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Pastoralists plead with government to help in title deeds acquisition

Pastoral communities in Northern Kenya are pleading with their County Governments to allocate resources for community land sensitization and acquisition of title deeds.

The community group ranches drawn from Isiolo, Marsabit, Samburu and Laikipia counties met in Laikipia North, in an event organized by Indigenous Movement for Peace Advancement and Conflict Transformation (IMPACT) which campaigns for land rights among pastoralist communities.

They discussed and shared the challenges they are facing regarding communal land registration and acquisition of title deeds.

Since the enactment of the Community Lands Act of 2016, less than ten community group ranches have received the title deeds.

In Laikipia, only two are registered, for instance Ilgw’esi community land measuring 8,675 hectares and Mosul 2,646 hectares respectively. All in Laikipia North Sub- County.

Speaking at the event, Abdi Rahman Osman, Isiolo resident, urged the government to prioritize land registration.

“We plead for communal land sensitization to start immediately so that people can be informed. It will help the pastoral community to have personal responsibility and be part of helping the government to speed up the land registration process,” Osman pleaded.

Daniel Leleina, Samburu County resident, urged community land owners to engage relevant government authorities to avoid falling into prey on land cartels.

“We have to involve the Land Registrar and Community Land Management Committees. Update them on the processes we are undertaking. Failure to which we may end up in the wrong hands. There is a lot of corruption on land issues,” Leleina noted.

Timothy Larpei said pastoralist communities’ further need to be educated on land registration since they are in a dilemma to register their land as Constituency, Location or Ward.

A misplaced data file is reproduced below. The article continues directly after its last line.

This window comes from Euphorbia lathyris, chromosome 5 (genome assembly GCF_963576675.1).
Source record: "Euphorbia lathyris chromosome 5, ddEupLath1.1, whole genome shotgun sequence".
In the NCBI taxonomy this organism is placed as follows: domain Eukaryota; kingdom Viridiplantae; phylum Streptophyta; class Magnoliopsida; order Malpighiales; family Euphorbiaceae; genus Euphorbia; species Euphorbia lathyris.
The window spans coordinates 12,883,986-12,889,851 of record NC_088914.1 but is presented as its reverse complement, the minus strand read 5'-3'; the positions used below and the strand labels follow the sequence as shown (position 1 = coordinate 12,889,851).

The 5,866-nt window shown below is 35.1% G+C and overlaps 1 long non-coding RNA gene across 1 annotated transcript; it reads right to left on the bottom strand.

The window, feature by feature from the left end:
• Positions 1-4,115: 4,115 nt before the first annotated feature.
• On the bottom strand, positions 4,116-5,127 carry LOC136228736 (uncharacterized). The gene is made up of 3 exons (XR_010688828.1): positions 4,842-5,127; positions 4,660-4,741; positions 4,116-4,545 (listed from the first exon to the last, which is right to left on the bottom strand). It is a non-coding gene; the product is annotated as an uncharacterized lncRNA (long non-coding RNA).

“Community group ranches are confused on how to register their lands. There is a lot of debate going on. We hope administrative and political leaders will help since there is data available,” Larpei said.

He added, subdividing huge chunks of lands into smaller units will help in administration and land management.

They noted communities have not been sensitized on gender sensitivity, including the marginalised as members of community ranches.

Last October, Lands Cabinet Secretary (CS), Farida Karoney, had said that during the 2020-21 Financial Year, the Ministry in collaboration and in partnership with state, non-state actors, development partners, the European Union and United Nations, would focus on implementation on the mantra of registration of communities and community land parcels in 347 group ranches and about 60 unregistered community land, as contained in the 12 inventories they had received from counties.

The CS further noted her ministry had sensitized about 25,000 participants through a national programme for public education and awareness creation as required by the law.

“We have been sensitizing communities who own communal tracts of land to be informed on the Act and be equipped on ways to register their land,” Karoney said in a speech read by Samuel Mwati, Director in the Land Ministry.

By Muturi Mwangi

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